On the trail of the Vagabond Star
- Credit: Archant
The National Trust’s Sue Borges previews a new exhibition, Ickworth Treasures, the story of an eccentric 18th century English gentleman and his mission to collect some of Europe’s finest artwork
‘In all of Europe I have not seen a style of building with which I am enamoured as with my own.’
These are the words of the eccentric and, to some, infamous 4th Earl of Bristol and Bishop of Cloyne and Derry – known as the ‘Earl Bishop’ – Frederick Augustus Hervey, a true character of the 18th century and creator of Ickworth House.
This year as part of a new National Trust exhibition called Ickworth Treasures, you can discover more about the Earl Bishop as he takes you on a journey of his great collection of artworks at Ickworth. He was a controversial character, admired and loathed in equal measure, who provided an endless source of society gossip and comment – ‘he is the strangest being ever made, and with all the vices and follies of youth, a drunkard and an atheist, though a Bishop . . . and at the same time very clever, and with infinite wit; in short a true Hervey.’
The Earl Bishop was a man of his age with a great interest in antiquities, travel, politics and geology. It was said he climbed Mount Vesuvius every day during a stay in Naples and was hit by molten lava. He also helped to put the Giant’s Causeway in Northern Ireland on the tourist map, and you can now see some of its distinctive hexagonal basalt stones in the Stumpery at Ickworth – a gift to the Hervey family.
The Earl Bishop designed Ickworth’s iconic Rotunda and East and West Wings as a magnificent Italianate palace that would serve both as a family home and as an art gallery to showcase his collection – ‘so that young geniuses who cannot afford to travel into Italy may come into my house and there copy the best masters.’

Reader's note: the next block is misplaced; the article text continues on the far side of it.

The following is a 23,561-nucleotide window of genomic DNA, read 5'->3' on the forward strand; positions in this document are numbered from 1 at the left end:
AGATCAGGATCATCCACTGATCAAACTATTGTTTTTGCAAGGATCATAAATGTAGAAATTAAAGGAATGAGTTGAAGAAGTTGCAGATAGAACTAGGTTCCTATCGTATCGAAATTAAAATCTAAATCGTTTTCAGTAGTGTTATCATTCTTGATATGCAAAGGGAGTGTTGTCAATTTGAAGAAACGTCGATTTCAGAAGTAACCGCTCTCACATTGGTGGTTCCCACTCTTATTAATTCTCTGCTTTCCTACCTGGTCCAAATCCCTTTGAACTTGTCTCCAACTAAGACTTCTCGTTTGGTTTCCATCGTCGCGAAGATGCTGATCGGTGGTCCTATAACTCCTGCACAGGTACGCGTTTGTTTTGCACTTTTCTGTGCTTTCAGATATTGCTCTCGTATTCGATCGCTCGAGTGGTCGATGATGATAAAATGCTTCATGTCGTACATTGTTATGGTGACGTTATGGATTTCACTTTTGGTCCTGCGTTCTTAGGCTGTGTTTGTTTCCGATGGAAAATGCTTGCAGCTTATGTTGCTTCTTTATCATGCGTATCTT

He called himself the Vagabond Star as he wandered through Europe, spending his aristocratic fortune as he wished. His lifelong grand passion was Italy, spending much of his life in Rome and Naples collecting sculptures and paintings and meeting the great artists, intellectuals and society names of the age such as Flaxman, Boswell, Goethe and Lady Hamilton.
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A key part of this year’s exhibition includes the Smoking Room at Ickworth, rehung with some of Ickworth’s greatest works of art to bring to life the Earl Bishop’s vision – fine works by famous artists such as Titian, Velázquez, Gainsborough and Elizabeth Vigée Le Brun to name but a few.
The hallway in the Rotunda is dominated by a monumental sculpture, the Fury of Athamas, by celebrated artist John Flaxman RA, famous for his classical plaques on Wedgwood’s Jasperware. Commissioned by the earl in Rome, it was the confiscated by Napoleon’s invading troops and years later the earl’s son, the Ist Marquess of Bristol, had to buy it back from a Paris showroom.n
Ickworth Treasures runs until November 2015. For details of opening times and prices www.nationaltrust.org/uk/ickworth